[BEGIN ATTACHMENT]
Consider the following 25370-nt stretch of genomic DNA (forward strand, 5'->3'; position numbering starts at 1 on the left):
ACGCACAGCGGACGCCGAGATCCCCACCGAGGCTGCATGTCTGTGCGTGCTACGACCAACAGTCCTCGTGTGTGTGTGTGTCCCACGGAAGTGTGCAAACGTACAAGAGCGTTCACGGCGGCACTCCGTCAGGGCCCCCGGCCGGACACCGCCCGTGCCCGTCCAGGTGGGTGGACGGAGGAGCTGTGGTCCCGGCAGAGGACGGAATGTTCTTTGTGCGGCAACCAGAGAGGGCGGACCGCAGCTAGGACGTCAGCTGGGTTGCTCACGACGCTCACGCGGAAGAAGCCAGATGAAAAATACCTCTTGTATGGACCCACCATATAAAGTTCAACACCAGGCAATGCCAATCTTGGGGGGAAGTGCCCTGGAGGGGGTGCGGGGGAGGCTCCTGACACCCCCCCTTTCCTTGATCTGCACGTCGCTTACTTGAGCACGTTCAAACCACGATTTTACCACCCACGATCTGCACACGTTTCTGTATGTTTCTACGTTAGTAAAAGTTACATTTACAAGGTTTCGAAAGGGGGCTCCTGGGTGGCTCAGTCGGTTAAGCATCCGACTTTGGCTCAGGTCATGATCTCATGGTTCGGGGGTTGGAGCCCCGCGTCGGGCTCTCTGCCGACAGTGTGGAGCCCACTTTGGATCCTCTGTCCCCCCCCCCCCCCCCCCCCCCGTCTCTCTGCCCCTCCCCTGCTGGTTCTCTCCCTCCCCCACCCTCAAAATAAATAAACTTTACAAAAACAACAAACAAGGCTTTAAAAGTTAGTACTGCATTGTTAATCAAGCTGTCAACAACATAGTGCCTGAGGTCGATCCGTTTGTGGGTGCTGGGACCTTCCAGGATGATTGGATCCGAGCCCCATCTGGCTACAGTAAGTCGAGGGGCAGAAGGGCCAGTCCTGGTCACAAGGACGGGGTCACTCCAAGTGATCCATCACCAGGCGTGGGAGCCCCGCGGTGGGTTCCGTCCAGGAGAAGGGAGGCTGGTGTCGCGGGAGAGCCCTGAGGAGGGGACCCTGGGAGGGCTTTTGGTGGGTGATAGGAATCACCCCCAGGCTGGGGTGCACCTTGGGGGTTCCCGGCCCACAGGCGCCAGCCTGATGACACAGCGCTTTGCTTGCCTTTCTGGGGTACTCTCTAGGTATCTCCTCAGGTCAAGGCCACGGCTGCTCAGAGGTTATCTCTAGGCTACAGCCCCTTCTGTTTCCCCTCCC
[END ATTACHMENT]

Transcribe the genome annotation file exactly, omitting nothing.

Consider the following 25370-nt stretch of genomic DNA (forward strand, 5'->3'; position numbering starts at 1 on the left):
ACGCACAGCGGACGCCGAGATCCCCACCGAGGCTGCATGTCTGTGCGTGCTACGACCAACAGTCCTCGTGTGTGTGTGTGTCCCACGGAAGTGTGCAAACGTACAAGAGCGTTCACGGCGGCACTCCGTCAGGGCCCCCGGCCGGACACCGCCCGTGCCCGTCCAGGTGGGTGGACGGAGGAGCTGTGGTCCCGGCAGAGGACGGAATGTTCTTTGTGCGGCAACCAGAGAGGGCGGACCGCAGCTAGGACGTCAGCTGGGTTGCTCACGACGCTCACGCGGAAGAAGCCAGATGAAAAATACCTCTTGTATGGACCCACCATATAAAGTTCAACACCAGGCAATGCCAATCTTGGGGGGAAGTGCCCTGGAGGGGGTGCGGGGGAGGCTCCTGACACCCCCCCTTTCCTTGATCTGCACGTCGCTTACTTGAGCACGTTCAAACCACGATTTTACCACCCACGATCTGCACACGTTTCTGTATGTTTCTACGTTAGTAAAAGTTACATTTACAAGGTTTCGAAAGGGGGCTCCTGGGTGGCTCAGTCGGTTAAGCATCCGACTTTGGCTCAGGTCATGATCTCATGGTTCGGGGGTTGGAGCCCCGCGTCGGGCTCTCTGCCGACAGTGTGGAGCCCACTTTGGATCCTCTGTCCCCCCCCCCCCCCCCCCCCCCGTCTCTCTGCCCCTCCCCTGCTGGTTCTCTCCCTCCCCCACCCTCAAAATAAATAAACTTTACAAAAACAACAAACAAGGCTTTAAAAGTTAGTACTGCATTGTTAATCAAGCTGTCAACAACATAGTGCCTGAGGTCGATCCGTTTGTGGGTGCTGGGACCTTCCAGGATGATTGGATCCGAGCCCCATCTGGCTACAGTAAGTCGAGGGGCAGAAGGGCCAGTCCTGGTCACAAGGACGGGGTCACTCCAAGTGATCCATCACCAGGCGTGGGAGCCCCGCGGTGGGTTCCGTCCAGGAGAAGGGAGGCTGGTGTCGCGGGAGAGCCCTGAGGAGGGGACCCTGGGAGGGCTTTTGGTGGGTGATAGGAATCACCCCCAGGCTGGGGTGCACCTTGGGGGTTCCCGGCCCACAGGCGCCAGCCTGATGACACAGCGCTTTGCTTGCCTTTCTGGGGTACTCTCTAGGTATCTCCTCAGGTCAAGGCCACGGCTGCTCAGAGGTTATCTCTAGGCTACAGCCCCTTCTGTTTCCCCTCCC